It would seem that Toyota has chosen to go a different direction altogether. For the 2014 Tundra, Toyota decided to keep it simple and give the pickup buyer a real pickup, with little fluff and a lot of ruff…
The new Tundra is a back-to-basics work-truck that does little if not make noise, go fast, and carry a bunch of anything your heart desires -- both in the bed and in the cabin. It’s difficult to fault Toyota’s full-size pickup as it has the will to please but lacks refinement, comfort, and more refinement. As its competition moves away from the traditional work truck, the Tundra stays behind for the right and possibly the wrong reasons.
What is the Toyota Tundra?
As the most capable work vehicle in their lineup, the 2014 Tundra has been unable to capture the attention of large pickup buyers, as has the Tacoma in the compact pickup segment.
The Toyota Tundra is built in San Antonio, TX. It was first introduced as a 2000 model year truck. At the time, it took over from the T100, which you would be excused for never having heard of as it was sold in limited numbers.
2014 Toyota Tundra Price and Specs
The 2014 Toyota Tundra sports a base price of $26,750. As with all pickup offerings, the Tundra is available in countless versions, with various cab and bed configurations, and a pair of engines and drivetrain options. At the top of the Tundra heap is the Crewmax Platinum 5.7L with the 1794 Edition package for an even $54,000.
As tested, my 2014 Tundra double Cab Limited 5.7L tipped the pricing scale at $47,935.
The 5.7L i-Force V8 is the powerhouse behind the Tundra’s capabilities. It produces 381 horsepower and 401 lb-ft of torque. The other V8 on the menu is a 4.6L V8 that’s good for 310 horsepower and 327 lb-ft of torque. Both are mated to a 6-speed automatic transmission.
Depending on the body configuration, engine and drivetrain selections, towing capacity rises to 4,760 kg (10,500 lbs). The same goes for payload that reaches a maximum of 855 kg or 1,895 lb.
Driving the 2014 Toyota Tundra
The 2014 Toyota Tundra is, as mentioned, a real pickup -- but from 10 years ago. There is nothing inherently wrong with it; however, where countless families in North America call upon their pickup as both a work truck and family car, the Tundra’s lack of good manners makes it a less convivial choice.
The ride is the first issue: harsh and choppy, it does not forgive. The rear heavy-duty multi-leaf springs are mostly at fault as they’re far too high-strung for daily usage. Our tester’s 640 kg (1,420 lb) payload capacity was lightly tested with a 227 kg (500 lb) cargo of hay, but the ride did not improve. The basic suspension setup is designed for the heaviest of loads, but the cost is unpleasantness whenever the truck has only its weight to carry.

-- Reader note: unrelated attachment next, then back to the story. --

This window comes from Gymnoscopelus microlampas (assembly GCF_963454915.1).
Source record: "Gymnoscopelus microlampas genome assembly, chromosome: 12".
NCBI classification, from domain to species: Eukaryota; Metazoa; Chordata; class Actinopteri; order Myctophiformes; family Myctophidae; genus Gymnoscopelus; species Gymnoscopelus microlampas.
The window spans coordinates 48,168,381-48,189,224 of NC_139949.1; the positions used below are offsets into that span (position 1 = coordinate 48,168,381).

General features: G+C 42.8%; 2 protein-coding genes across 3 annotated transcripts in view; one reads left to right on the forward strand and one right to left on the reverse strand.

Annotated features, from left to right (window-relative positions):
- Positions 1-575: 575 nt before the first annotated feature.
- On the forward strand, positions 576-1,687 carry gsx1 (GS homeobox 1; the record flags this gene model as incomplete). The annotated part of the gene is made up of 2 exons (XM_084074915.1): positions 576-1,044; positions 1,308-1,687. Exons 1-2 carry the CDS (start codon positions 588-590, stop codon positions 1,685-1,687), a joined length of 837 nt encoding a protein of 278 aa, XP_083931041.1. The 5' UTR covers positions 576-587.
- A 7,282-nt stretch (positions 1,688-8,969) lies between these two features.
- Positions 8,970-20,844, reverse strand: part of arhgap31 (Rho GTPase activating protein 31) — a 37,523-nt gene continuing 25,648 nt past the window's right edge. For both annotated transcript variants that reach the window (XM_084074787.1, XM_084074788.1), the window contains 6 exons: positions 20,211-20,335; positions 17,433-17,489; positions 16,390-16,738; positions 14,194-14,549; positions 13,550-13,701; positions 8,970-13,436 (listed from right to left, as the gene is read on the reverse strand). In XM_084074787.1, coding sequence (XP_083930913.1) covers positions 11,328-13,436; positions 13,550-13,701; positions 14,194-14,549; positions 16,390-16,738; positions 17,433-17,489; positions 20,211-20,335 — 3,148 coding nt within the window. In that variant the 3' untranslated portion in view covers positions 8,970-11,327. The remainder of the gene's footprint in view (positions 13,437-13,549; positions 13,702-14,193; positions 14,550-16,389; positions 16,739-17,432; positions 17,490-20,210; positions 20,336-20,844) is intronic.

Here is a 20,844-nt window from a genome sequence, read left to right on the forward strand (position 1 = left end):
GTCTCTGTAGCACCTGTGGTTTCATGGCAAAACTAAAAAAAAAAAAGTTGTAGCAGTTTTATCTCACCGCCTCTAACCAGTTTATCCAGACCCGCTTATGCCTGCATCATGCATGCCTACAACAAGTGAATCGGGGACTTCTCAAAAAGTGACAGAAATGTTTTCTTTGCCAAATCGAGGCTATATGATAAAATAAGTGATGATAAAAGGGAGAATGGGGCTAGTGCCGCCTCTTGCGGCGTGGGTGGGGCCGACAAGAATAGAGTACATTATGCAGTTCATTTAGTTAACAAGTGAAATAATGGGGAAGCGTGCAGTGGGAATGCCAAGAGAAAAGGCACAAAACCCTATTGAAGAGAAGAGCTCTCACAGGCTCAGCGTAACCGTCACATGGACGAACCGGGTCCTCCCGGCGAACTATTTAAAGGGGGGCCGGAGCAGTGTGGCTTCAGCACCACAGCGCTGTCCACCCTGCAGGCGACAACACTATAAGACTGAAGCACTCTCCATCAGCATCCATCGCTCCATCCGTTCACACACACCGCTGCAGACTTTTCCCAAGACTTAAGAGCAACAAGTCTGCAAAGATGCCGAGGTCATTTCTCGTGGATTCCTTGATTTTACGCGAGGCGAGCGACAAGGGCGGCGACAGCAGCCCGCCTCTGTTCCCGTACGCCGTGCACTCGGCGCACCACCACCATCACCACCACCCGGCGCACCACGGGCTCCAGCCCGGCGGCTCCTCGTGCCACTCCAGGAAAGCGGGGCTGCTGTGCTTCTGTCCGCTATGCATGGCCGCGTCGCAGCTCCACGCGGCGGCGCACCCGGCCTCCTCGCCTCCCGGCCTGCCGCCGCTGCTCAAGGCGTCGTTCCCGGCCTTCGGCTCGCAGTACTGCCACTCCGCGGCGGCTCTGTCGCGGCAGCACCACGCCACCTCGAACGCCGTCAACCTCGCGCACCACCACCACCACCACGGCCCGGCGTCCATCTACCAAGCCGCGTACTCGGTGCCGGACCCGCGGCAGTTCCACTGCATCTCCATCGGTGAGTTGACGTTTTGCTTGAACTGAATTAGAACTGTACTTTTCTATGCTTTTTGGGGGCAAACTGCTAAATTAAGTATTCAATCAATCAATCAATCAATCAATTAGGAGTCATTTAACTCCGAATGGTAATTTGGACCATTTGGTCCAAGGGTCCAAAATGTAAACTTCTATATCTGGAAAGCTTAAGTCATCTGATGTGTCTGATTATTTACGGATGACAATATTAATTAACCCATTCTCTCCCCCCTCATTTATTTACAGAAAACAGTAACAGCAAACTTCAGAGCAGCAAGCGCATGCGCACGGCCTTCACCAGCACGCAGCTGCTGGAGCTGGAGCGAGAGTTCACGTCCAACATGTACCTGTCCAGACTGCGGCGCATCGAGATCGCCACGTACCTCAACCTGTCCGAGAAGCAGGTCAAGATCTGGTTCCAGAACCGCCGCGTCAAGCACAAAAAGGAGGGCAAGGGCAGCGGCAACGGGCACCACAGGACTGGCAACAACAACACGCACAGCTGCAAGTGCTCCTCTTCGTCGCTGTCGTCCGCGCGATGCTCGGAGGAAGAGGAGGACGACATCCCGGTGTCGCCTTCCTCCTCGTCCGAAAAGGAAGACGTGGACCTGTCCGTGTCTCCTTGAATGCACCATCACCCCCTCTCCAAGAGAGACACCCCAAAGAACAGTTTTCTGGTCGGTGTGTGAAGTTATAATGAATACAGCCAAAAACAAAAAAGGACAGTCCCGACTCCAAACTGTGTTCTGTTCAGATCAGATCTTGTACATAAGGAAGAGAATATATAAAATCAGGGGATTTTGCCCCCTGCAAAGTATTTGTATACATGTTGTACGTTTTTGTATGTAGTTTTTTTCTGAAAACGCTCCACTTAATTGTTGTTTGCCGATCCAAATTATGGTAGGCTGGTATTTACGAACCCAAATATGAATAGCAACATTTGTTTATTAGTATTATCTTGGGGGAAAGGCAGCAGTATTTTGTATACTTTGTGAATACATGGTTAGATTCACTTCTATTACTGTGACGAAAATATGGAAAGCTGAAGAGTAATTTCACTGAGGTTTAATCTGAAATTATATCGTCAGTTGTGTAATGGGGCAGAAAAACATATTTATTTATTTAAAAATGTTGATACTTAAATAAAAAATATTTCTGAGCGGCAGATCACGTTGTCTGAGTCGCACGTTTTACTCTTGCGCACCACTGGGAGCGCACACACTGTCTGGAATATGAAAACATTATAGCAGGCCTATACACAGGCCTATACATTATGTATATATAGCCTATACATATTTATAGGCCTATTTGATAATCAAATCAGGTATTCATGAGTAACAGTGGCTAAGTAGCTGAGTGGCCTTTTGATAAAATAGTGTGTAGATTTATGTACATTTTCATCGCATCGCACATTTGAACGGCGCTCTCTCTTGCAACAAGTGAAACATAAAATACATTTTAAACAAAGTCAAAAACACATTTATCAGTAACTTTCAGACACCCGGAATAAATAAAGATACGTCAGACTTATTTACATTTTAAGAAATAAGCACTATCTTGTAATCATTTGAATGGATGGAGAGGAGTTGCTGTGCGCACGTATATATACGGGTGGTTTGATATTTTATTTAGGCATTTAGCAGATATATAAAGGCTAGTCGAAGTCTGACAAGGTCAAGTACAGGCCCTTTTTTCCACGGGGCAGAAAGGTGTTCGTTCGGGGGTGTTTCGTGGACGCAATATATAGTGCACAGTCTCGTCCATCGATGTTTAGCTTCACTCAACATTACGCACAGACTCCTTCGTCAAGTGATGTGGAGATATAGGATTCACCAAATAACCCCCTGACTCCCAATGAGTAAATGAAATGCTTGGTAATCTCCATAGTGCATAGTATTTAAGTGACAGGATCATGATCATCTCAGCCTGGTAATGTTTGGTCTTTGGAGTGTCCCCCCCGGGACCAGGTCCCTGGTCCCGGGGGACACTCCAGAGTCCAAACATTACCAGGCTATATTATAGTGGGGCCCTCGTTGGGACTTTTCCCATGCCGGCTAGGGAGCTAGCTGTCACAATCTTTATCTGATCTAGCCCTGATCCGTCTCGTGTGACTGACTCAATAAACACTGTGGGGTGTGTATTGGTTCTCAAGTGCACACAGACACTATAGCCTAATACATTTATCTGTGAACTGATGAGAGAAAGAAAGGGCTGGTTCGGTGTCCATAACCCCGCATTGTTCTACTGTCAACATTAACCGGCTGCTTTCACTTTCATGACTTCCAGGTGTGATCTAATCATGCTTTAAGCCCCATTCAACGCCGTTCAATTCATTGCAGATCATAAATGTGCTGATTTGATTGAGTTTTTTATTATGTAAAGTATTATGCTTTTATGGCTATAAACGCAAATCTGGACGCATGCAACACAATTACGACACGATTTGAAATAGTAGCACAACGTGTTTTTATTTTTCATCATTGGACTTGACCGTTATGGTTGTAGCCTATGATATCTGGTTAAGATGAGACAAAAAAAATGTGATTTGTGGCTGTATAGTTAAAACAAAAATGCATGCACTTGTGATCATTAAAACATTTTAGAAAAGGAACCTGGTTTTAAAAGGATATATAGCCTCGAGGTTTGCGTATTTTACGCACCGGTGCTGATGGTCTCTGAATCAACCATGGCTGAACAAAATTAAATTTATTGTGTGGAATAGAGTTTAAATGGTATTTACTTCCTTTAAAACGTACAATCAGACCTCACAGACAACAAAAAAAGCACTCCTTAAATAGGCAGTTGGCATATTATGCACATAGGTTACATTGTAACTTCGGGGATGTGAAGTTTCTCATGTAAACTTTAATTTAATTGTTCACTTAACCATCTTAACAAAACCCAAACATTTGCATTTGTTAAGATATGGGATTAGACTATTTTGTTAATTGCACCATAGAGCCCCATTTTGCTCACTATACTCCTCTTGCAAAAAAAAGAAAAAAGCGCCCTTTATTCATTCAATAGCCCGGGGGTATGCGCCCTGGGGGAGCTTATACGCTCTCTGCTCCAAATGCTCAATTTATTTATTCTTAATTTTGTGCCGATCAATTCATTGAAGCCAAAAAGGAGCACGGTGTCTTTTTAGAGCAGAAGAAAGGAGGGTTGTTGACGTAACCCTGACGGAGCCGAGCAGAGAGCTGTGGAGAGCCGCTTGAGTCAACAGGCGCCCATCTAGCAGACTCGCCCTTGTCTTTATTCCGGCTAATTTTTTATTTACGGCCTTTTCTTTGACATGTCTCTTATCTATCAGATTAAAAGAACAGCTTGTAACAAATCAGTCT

I can forgive the 2014 Toyota Tundra’s steering that lacks in all facets save for turning the front wheels because of its powertrain. The 5.7L V8 is a monster, in both power and presence. Its roar can practically be heard from miles around when the pedal hits the metal. From that moment on, the Tundra leaps forward and the transmission is right there, knocking back gears with glee.
The autobox is just as comfortable slipping back and forth in town, and it will drop a cog or two at the slightest drop of the hammer. This makes the 2014 Toyota Tundra loads of fun. Unfortunately, the absence of ride refinement spoils everything, not to mention that fuel consumption takes a hit in the process.
Inside and out of the 2014 Toyota Tundra
In our recent full-size pickup comparison test, the 2014 Toyota Tundra also fell short because of its less-than-stellar exterior styling. Sure, a massive grille sends a message, but if there’s nothing behind the message, what is it good for?
The Tundra is typically bland and with little character. A few chrome touches do little more than attempt to distract the eye from what is otherwise slab sided and undefined.
The big Toyota’s cabin had a whole other effect. Its ergonomics and styling are in tune with the times, despite the lesser plastics that abound. The fit is good and the overall impression is that the dashboard will wear well with time.
With every 4-door pickup, passenger room is generous which also means that every occupant finds their ease once in their seat. Said perches are cozy and the driving position is good. I would have liked a few more (and deeper) front storage bins for various pocket junk, but what’s on-hand is manageable.
Comparing the 2014 Toyota Tundra
2013 was a huge year pickup-wise. With the arrival of the latest versions of such heavy hitters such as the 2014 GM trucks, the Chevy Silverado and GMC Sierra, and a revised RAM 1500, both of which are superior and then there’s the omnipresent Ford F-150 that continues to tower over its segment in nearly every aspect hence the incredible and continued success. The Tundra had to be good. It’s good, but sadly nowhere near good enough.